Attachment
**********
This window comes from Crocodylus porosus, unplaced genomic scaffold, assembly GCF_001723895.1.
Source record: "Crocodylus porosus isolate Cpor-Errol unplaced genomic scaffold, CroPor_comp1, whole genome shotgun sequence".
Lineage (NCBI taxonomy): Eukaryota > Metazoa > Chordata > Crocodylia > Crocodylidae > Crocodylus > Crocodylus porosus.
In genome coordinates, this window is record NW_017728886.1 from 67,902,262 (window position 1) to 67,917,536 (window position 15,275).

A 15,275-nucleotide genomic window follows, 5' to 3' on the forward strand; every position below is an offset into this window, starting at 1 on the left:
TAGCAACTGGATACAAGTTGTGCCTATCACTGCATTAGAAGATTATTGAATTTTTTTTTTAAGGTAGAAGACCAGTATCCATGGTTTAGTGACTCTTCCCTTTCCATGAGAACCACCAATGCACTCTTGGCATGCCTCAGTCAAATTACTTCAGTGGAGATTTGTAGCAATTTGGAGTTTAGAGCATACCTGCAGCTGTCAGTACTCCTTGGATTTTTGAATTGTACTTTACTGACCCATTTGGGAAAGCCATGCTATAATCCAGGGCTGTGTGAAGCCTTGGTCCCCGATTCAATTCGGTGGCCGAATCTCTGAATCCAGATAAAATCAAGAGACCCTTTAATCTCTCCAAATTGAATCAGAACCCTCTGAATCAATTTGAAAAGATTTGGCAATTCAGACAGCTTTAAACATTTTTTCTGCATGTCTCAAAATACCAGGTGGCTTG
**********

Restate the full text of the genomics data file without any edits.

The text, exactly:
This window comes from Crocodylus porosus, unplaced genomic scaffold, assembly GCF_001723895.1.
Source record: "Crocodylus porosus isolate Cpor-Errol unplaced genomic scaffold, CroPor_comp1, whole genome shotgun sequence".
Lineage (NCBI taxonomy): Eukaryota > Metazoa > Chordata > Crocodylia > Crocodylidae > Crocodylus > Crocodylus porosus.
In genome coordinates, this window is record NW_017728886.1 from 67,902,262 (window position 1) to 67,917,536 (window position 15,275).

A 15,275-nucleotide genomic window follows, 5' to 3' on the forward strand; every position below is an offset into this window, starting at 1 on the left:
TAGCAACTGGATACAAGTTGTGCCTATCACTGCATTAGAAGATTATTGAATTTTTTTTTTAAGGTAGAAGACCAGTATCCATGGTTTAGTGACTCTTCCCTTTCCATGAGAACCACCAATGCACTCTTGGCATGCCTCAGTCAAATTACTTCAGTGGAGATTTGTAGCAATTTGGAGTTTAGAGCATACCTGCAGCTGTCAGTACTCCTTGGATTTTTGAATTGTACTTTACTGACCCATTTGGGAAAGCCATGCTATAATCCAGGGCTGTGTGAAGCCTTGGTCCCCGATTCAATTCGGTGGCCGAATCTCTGAATCCAGATAAAATCAAGAGACCCTTTAATCTCTCCAAATTGAATCAGAACCCTCTGAATCAATTTGAAAAGATTTGGCAATTCAGACAGCTTTAAACATTTTTTCTGCATGTCTCAAAATACCAGGTGGCTTG